“The McNeil government is not growing our economy by choosing to support public services and invest in infrastructure, and that’s a mistake we’ll all pay for,” says CUPE Nova Scotia President Nan McFadgen, in response to the provincial budget announced today.
Provincial highway workers are voicing their concerns about budget allocations for highway maintenance and improvements. At stake is the high cost of using private companies to provide these services, when the Department of Transportation and Infrastructure Renewal already owns the equipment and has qualified staff to do this work.
“How will the province save money by paying private companies to do this work? asks Mike MacIsaac, treasurer for CUPE 1867, NS Highway Workers Union. “The province’s highway workers can do the job more efficiently and cost-effectively.”
“Why would go out and rent a car when you already own one?” asks MacIsaac.
“For example, the province earmarked $10 million for private companies to improve gravel roads (for a total of $20 million). However, there’s no cost analysis being done to show that these companies will cost less than using the in-house capacity that already exists, and that Nova Scotians have already paid for,” explains MacIsaac.
CUPE Nova Scotia is asking that the McNeil government stop contracting out work on our highways.
Today, the McNeil government did not deliver the child care services that Nova Scotian families actually need. The Liberals are continuing their misguided plan to offer market-based child care.
“CUPE Nova Scotia strongly believes this budget should have offered a publicly funded and operated child care system, accessible to everyone in the province, similar to what exists in PEI or Quebec,” says McFadgen.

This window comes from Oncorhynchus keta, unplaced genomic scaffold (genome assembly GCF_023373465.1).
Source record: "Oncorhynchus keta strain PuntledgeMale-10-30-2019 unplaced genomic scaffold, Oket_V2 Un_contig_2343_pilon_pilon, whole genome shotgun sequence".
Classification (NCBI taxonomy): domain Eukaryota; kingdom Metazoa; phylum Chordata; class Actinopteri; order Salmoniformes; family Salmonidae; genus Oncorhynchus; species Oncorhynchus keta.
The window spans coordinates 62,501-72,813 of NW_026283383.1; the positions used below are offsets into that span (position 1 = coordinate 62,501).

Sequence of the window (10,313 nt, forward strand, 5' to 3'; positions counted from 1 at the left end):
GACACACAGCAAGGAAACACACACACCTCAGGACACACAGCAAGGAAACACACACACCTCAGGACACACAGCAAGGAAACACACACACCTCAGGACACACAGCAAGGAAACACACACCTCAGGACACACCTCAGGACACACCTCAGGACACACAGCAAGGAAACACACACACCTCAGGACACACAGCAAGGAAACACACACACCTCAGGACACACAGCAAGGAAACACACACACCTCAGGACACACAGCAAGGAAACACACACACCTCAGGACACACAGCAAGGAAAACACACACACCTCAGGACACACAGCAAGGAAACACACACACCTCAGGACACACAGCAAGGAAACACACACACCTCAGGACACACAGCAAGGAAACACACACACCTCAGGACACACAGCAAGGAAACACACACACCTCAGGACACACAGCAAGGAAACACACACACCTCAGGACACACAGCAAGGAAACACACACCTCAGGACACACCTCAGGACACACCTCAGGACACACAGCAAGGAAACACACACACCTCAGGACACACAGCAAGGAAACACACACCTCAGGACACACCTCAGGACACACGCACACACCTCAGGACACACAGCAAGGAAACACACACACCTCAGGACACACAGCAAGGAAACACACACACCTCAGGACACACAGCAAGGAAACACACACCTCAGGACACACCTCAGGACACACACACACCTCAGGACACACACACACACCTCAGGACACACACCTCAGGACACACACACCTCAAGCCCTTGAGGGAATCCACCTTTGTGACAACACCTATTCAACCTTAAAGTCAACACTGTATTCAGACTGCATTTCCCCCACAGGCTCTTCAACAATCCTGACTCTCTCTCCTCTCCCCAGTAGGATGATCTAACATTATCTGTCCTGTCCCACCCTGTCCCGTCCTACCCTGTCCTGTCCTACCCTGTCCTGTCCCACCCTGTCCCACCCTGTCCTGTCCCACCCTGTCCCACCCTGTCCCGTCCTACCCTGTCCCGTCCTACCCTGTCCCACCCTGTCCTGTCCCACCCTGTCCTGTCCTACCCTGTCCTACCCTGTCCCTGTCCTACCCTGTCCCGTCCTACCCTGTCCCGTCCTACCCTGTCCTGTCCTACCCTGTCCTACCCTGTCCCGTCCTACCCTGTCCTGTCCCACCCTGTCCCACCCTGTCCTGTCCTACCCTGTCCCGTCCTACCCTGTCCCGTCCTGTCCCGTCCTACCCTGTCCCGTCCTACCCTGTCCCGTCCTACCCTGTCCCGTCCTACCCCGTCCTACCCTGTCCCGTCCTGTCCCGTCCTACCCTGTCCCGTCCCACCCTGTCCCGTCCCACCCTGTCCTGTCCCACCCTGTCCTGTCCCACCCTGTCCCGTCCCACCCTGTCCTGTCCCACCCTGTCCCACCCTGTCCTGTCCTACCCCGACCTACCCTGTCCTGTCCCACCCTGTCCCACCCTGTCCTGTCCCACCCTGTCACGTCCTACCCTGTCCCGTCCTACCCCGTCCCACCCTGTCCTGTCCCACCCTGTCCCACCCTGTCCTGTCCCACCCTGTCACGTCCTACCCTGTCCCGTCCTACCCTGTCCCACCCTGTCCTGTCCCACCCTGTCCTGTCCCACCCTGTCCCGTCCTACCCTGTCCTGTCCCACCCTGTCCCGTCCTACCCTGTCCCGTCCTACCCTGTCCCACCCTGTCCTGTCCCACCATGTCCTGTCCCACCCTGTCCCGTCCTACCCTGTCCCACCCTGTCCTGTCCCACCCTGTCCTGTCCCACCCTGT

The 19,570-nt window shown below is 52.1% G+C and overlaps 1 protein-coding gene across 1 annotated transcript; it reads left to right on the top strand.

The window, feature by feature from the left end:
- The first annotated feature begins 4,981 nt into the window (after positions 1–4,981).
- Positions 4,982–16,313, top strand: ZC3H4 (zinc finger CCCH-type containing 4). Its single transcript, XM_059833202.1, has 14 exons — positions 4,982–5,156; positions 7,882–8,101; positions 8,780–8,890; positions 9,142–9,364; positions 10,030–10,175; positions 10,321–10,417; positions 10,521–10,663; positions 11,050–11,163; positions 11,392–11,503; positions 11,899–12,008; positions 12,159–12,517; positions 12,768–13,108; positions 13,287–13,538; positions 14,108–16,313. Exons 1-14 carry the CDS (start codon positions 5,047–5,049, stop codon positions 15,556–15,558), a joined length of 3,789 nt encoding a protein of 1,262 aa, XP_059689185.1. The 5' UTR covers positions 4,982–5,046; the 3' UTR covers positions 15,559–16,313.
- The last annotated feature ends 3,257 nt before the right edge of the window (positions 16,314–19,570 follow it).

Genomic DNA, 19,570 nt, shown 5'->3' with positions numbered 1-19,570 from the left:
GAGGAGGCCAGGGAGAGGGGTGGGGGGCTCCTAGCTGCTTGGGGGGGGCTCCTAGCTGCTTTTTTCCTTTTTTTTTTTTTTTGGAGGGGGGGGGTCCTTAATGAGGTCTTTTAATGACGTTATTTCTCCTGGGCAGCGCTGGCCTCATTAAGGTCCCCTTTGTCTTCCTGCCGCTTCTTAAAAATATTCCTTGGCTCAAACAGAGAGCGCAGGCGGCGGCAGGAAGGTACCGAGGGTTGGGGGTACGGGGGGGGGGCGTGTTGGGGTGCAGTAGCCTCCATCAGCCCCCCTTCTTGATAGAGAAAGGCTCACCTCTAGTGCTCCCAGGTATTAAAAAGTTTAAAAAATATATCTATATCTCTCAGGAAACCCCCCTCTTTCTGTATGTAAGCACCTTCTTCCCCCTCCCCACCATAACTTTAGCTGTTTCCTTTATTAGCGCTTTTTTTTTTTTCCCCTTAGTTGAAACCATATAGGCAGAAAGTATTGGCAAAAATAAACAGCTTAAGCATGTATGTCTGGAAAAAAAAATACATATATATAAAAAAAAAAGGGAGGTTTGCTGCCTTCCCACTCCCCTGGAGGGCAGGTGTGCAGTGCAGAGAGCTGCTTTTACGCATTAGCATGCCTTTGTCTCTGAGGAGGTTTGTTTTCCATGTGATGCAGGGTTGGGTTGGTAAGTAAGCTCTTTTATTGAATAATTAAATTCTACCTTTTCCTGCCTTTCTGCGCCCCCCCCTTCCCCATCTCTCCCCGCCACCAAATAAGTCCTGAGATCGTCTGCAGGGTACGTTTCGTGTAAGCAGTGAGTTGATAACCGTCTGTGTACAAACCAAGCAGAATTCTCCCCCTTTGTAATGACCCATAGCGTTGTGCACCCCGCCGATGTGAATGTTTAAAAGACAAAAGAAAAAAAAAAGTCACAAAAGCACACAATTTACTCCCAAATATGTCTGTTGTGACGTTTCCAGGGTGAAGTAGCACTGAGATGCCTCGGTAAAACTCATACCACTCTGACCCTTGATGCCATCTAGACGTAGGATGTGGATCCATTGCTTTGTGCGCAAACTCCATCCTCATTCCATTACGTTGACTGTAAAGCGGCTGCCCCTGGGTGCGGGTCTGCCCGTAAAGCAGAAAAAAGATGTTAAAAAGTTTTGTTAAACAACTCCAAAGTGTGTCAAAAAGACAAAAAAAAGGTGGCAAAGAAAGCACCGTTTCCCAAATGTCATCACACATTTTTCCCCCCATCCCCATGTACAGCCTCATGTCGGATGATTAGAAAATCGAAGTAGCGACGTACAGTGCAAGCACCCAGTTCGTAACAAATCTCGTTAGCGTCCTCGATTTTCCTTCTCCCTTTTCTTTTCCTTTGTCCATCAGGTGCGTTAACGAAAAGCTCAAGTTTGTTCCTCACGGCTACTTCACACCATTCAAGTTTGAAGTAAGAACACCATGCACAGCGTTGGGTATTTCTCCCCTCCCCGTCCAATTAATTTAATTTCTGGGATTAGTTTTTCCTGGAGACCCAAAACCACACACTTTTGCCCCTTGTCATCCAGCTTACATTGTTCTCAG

“Exactly which organizations will receive the $15.5 million in federal funding announced for child care?” asks McFadgen. “We’re concerned that the Premier is handing over care of our children to for-profit businesses.”
In the capital plan portion of today’s budget announcement, CUPE noted that the McNeil government is being deliberately vague about the QEII Health Sciences Centre redevelopment, which will be one of the largest capital projects that the province has ever undertaken.
“Why would the McNeil Government continue to rely on P3s with higher-cost private financing after the hard lessons they should have learned from the P3 schools fiasco?” asks McFadgen.
Nova Scotia is rife with privatization deals and, as CUPE Economist Toby Sanger has explained, “Accounting rules are widely used to hide the true costs of public-private partnerships and privatization.” There is a “black hole” for transparency and accountability. That’s why CUPE Nova Scotia wants to initiate a review of how the province report P3s in their financial statements, including provincial budgets.
“CUPE Nova is demanding transparency and accountability from the Province,” says McFadgen.